Take a look on the diagram above. Assume that the voltage source supplies a 1V/10kHz signal (this means: the amplitude is 1V and the frequency is 10kHz = 10000Hz).

The impedance of capacitor C will be X_{C} =
1/(2∙π∙10^{4}∙10^{-6}) =
15,9Ω. The output voltage (voltage across capacitor C) will be
1V∙(X_{C}/Z_{R+C}), where
Z_{R+C} is the total impedance of R and C. Because a
capacitor causes a phase shift in the current flow, we cannot just state
that Z_{R+C} = R + X_{C}. Using
some complex math we can prove
that:

**Z _{R+C} =
√(R^{2}+X_{C}^{2})**.

In our case Z_{R+C} =
√(1k^{2}+15.9^{2}) =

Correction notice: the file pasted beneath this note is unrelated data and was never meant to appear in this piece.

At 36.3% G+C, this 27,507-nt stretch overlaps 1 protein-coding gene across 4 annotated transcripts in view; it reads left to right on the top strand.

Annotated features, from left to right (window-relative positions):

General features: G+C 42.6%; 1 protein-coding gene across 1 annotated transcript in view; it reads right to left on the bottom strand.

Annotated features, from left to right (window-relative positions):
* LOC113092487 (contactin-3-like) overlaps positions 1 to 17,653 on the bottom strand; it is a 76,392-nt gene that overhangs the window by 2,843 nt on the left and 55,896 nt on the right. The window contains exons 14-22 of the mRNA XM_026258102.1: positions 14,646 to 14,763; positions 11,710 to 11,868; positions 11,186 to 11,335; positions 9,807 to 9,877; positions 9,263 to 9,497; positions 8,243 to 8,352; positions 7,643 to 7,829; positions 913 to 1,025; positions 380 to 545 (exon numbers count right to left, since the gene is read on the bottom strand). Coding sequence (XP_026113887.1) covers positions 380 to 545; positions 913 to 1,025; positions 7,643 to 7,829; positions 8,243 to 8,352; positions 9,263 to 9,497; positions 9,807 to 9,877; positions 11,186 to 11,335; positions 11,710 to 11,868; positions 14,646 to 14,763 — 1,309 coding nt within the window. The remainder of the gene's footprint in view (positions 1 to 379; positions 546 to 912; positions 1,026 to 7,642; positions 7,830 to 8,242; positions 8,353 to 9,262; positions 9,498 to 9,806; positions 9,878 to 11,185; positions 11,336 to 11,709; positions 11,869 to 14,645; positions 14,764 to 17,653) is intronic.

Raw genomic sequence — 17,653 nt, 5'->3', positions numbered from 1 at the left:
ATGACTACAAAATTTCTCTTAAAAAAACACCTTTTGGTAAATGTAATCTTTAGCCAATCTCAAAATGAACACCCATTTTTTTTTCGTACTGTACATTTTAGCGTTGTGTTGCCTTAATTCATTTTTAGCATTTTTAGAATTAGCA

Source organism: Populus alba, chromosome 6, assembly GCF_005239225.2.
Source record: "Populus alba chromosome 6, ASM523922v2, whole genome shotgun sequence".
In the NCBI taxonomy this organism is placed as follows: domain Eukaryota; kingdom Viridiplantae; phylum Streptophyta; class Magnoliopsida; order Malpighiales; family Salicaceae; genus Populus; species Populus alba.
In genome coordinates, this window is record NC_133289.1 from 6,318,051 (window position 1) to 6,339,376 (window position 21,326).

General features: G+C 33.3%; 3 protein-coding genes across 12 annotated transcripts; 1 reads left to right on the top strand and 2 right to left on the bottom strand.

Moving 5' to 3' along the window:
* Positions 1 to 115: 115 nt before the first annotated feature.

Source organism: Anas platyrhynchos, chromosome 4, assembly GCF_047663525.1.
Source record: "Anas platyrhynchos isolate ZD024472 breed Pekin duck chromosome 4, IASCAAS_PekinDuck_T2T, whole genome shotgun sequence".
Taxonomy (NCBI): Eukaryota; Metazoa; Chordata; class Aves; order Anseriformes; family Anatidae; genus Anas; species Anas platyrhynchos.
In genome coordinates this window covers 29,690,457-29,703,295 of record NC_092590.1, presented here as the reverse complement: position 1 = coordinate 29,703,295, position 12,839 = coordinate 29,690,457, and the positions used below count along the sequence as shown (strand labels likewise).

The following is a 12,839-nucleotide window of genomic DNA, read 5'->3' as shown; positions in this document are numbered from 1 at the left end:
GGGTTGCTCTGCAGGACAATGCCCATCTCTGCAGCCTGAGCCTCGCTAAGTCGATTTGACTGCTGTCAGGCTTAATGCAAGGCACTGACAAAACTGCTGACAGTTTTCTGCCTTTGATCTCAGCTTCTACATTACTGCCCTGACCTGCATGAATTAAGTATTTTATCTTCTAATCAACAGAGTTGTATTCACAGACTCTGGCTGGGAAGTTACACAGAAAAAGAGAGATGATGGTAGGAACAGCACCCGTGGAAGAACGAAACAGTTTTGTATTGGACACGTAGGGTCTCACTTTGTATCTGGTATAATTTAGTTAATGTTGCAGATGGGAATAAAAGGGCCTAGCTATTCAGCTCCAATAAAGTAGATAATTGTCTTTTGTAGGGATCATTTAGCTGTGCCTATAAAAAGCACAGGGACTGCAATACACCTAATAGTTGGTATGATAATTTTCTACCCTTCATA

1000.13Ω. So the output voltage becomes 1V∙(15.9/1000.13) =
0.0159V.

Now assume that the voltage source supplies a 1V/10Hz signal. The
impedance of capacitor C will then be X_{C} =
1/(2∙π∙10∙10^{-6}) = 15,9kΩ. The output voltage
will be 1V∙(X_{C}/(Z_{R+C})) =
1V∙(15.9k/√(1k^{2}+15.9k^{2}))
= 0.998V. So we created a very simple frequency filter with just a
resistor and a capacitor.

In this case we created a so called low pass filter (LPF) since it passes low frequency signals and suppresses high frequency signals. If you swap R and C, you create a high pass filter (HPF).

Let's calculate the cut-off frequency of our filter. The cut-off
frequency is the frequency at which R=X_{C} => R =
1/(2∙π∙f∙C) =>

In our case f =
1/(2∙π∙10^{3}∙10^{-6}) =
159Hz.